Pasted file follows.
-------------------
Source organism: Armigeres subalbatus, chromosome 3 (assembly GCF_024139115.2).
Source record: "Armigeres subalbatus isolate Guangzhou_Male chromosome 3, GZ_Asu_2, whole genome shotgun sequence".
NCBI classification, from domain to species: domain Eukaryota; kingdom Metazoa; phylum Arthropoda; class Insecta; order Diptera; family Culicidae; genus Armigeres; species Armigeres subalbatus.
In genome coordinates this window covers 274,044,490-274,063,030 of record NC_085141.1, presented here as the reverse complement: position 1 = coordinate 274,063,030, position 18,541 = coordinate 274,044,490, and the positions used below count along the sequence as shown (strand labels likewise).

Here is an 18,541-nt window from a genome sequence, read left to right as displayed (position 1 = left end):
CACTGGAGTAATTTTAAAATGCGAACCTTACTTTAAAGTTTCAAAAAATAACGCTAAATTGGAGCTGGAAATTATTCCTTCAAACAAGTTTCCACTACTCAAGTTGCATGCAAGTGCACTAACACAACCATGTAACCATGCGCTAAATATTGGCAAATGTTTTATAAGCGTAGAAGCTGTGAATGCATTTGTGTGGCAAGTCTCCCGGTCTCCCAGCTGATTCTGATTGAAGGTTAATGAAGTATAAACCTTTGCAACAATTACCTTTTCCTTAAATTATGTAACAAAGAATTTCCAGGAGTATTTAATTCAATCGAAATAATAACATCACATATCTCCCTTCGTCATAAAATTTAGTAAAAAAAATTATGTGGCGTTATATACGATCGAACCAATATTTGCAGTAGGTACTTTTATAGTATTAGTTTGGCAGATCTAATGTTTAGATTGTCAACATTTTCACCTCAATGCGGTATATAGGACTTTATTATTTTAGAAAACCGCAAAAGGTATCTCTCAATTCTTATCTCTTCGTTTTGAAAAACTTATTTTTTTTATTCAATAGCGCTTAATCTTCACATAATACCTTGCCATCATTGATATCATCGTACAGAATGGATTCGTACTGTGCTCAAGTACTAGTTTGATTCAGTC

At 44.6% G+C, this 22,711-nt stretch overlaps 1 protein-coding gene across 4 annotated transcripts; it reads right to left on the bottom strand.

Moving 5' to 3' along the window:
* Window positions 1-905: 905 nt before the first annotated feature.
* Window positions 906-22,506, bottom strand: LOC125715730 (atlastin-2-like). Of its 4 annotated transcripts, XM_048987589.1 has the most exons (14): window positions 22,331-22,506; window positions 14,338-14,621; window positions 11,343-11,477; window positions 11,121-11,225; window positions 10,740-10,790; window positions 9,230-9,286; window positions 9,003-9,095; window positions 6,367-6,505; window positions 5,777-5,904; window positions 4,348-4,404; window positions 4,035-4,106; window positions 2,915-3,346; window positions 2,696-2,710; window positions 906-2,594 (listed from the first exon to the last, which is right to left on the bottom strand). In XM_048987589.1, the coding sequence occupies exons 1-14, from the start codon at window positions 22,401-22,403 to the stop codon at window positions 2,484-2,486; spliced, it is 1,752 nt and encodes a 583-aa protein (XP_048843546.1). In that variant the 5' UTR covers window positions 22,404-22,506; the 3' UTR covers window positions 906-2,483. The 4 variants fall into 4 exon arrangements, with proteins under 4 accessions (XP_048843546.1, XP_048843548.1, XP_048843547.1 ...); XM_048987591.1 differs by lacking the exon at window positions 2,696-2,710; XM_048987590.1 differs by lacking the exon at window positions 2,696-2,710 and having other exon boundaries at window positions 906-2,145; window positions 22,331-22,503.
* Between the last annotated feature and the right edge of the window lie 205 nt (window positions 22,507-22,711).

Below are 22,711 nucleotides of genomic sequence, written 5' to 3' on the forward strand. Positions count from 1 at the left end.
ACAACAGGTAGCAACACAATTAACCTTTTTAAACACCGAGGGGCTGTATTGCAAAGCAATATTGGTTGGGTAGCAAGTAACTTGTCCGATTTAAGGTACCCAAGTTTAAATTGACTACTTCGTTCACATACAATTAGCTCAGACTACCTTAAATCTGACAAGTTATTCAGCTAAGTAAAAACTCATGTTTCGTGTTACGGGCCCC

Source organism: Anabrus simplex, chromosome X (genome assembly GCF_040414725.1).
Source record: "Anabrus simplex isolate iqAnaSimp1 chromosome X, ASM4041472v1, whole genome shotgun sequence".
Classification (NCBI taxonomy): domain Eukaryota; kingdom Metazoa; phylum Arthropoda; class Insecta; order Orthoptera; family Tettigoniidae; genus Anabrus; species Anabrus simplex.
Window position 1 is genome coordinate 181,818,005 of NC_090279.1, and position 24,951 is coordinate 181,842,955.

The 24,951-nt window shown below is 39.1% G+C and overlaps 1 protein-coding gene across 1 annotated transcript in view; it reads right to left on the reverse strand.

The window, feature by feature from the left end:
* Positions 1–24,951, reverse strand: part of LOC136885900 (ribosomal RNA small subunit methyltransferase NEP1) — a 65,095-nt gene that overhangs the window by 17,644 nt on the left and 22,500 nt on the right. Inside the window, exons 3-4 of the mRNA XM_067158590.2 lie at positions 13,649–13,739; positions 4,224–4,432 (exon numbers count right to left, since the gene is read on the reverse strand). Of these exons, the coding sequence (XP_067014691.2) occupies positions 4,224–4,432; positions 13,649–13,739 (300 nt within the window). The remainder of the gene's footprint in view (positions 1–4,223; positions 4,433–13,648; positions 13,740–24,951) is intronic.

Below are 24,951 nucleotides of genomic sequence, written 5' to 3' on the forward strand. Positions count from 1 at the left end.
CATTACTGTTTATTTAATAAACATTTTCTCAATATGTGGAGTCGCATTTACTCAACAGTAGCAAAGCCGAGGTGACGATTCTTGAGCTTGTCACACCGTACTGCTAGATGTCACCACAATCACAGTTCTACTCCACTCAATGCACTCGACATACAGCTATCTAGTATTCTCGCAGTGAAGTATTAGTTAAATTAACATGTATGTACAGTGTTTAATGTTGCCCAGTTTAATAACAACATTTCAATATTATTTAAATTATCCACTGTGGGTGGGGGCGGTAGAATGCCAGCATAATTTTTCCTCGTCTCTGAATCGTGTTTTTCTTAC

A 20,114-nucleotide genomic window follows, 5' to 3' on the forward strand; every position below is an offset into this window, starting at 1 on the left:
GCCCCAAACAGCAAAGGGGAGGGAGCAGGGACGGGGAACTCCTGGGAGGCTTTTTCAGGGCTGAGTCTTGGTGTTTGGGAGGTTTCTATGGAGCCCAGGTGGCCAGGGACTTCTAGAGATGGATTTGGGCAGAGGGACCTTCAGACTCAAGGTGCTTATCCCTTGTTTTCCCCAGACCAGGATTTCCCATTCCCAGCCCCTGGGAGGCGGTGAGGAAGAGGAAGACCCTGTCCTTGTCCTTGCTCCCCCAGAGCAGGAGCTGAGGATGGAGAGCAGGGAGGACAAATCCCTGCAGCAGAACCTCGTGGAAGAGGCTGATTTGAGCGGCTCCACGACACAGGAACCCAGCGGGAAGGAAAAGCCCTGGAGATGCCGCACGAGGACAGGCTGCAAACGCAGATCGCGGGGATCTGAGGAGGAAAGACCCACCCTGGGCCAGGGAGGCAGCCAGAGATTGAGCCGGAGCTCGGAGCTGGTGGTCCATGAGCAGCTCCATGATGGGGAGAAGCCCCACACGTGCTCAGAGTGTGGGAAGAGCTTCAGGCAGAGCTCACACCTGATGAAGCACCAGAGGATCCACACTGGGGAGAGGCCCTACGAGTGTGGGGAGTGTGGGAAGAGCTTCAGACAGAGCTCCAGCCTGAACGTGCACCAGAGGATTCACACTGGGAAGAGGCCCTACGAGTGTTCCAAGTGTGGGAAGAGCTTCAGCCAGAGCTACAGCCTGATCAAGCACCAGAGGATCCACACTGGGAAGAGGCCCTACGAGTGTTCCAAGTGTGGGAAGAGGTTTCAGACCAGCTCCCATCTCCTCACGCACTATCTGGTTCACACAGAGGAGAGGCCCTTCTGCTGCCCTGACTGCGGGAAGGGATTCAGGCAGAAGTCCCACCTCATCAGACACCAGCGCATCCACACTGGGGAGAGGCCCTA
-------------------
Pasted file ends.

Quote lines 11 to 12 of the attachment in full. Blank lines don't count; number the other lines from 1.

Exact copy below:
* Between the last annotated feature and the right edge of the window lie 205 nt (window positions 22,507-22,711).

Below are 22,711 nucleotides of genomic sequence, written 5' to 3' on the forward strand. Positions count from 1 at the left end.